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Developing your site using Firefox

By John Faulds /

As mentioned previously, I have a personal favourite browser when it comes to web development and that is Firefox. This is not only because of its good standards support (although it doesn't yet pass the Acid 2 Test) and not because it has tabbed browsing and not because it's any other browser other than Internet Explorer.

The thing that makes it the best development tool for me is its extensions, so I thought I'd share the ones I use (that relate to web development) with a quick rating on how useful it is. (Extensions appear in order of how they appear in my Extensions window, i.e., the order they've been installed in.)

  • DOM Inspector

    The DOM Inspector is an extension that gets installed with the browser if you choose the 'Custom' installation method and select 'Developer Tools' when asked which components to install.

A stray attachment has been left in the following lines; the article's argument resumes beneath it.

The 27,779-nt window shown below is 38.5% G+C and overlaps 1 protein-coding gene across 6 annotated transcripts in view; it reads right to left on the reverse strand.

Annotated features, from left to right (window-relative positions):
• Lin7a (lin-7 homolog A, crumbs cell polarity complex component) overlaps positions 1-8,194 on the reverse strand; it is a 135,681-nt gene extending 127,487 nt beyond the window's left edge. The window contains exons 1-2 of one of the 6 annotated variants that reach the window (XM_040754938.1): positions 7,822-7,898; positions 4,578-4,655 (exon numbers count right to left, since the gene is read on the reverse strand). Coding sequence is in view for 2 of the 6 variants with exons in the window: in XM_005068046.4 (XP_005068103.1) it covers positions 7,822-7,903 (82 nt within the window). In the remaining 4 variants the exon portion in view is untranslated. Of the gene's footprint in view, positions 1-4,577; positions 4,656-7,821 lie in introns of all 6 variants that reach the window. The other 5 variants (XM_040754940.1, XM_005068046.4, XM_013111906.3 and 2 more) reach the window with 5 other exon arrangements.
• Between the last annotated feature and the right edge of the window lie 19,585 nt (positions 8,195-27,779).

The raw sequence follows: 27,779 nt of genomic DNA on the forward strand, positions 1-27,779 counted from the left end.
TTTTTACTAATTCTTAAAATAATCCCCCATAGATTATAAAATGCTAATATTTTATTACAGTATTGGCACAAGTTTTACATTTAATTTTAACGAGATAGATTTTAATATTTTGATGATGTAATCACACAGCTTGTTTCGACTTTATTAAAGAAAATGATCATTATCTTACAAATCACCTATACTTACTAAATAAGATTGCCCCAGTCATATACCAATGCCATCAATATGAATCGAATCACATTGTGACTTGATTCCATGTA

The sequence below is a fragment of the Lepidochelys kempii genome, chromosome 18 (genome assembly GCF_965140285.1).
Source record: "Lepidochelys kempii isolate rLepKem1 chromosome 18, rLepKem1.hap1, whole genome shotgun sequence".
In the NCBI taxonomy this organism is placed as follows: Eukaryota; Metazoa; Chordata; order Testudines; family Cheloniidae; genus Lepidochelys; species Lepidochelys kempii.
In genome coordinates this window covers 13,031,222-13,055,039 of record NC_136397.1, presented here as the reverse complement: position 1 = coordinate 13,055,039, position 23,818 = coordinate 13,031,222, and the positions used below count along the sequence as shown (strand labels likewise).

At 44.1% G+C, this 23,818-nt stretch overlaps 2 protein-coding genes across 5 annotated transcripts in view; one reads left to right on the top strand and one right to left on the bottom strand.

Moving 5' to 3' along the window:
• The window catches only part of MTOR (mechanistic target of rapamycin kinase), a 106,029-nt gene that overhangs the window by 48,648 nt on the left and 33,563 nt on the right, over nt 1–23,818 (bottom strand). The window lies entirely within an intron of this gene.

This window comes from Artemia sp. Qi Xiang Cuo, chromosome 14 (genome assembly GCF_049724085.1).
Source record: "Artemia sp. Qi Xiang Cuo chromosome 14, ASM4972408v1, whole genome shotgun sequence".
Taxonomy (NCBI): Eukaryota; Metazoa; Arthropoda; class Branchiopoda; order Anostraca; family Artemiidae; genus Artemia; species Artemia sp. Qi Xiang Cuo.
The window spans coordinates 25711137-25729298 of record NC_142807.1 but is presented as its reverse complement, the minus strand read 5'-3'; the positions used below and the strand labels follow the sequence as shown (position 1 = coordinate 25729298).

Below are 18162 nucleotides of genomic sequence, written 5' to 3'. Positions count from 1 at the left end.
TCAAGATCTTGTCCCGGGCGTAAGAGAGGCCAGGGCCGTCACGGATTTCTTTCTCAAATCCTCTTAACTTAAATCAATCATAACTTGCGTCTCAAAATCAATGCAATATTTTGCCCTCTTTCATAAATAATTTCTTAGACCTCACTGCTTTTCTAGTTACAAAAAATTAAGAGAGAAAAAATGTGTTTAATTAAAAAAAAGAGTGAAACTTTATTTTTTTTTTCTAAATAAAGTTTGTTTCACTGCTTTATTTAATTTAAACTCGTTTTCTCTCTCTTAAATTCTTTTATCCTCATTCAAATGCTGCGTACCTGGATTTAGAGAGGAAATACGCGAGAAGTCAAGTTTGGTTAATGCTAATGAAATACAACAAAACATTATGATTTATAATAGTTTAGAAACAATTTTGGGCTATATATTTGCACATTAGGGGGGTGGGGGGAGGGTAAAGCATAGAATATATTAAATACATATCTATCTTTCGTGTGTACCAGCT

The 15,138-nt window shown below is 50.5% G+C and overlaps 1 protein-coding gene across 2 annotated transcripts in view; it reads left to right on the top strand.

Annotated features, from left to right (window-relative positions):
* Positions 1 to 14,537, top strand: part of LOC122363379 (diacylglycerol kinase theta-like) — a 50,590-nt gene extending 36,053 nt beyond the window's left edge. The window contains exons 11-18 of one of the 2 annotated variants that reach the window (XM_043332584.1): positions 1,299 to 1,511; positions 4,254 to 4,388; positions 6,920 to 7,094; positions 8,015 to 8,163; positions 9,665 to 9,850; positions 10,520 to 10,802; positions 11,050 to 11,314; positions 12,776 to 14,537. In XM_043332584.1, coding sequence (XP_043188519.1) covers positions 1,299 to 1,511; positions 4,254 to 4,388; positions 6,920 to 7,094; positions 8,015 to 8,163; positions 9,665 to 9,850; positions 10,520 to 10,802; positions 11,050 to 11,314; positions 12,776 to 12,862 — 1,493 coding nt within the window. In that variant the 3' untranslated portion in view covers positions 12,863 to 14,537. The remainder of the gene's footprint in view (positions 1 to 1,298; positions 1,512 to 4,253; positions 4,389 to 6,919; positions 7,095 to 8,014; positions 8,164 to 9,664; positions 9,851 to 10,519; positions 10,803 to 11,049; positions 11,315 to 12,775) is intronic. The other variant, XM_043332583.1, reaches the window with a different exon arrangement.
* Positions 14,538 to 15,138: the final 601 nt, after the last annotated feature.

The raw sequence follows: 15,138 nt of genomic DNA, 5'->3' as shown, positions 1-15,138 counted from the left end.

It is useful for examing different aspects of your page including the:

    • DOM – provides information about an element, or node's name, type and value
    • Box Model – gives information about elements' position in relation to other elements, their dimension, margin, border and padding
    • XBL bindings
    • CSS Style Rules – shows an element as it appears in a stylesheet with the properties that apply and on which line it appears; useful for troubleshooting those inheritance or specificity problems
    • Computed Style – gives a complete list of CSS properties that apply to an element (even ones that aren't specified in the stylesheet and which contain empty or default values)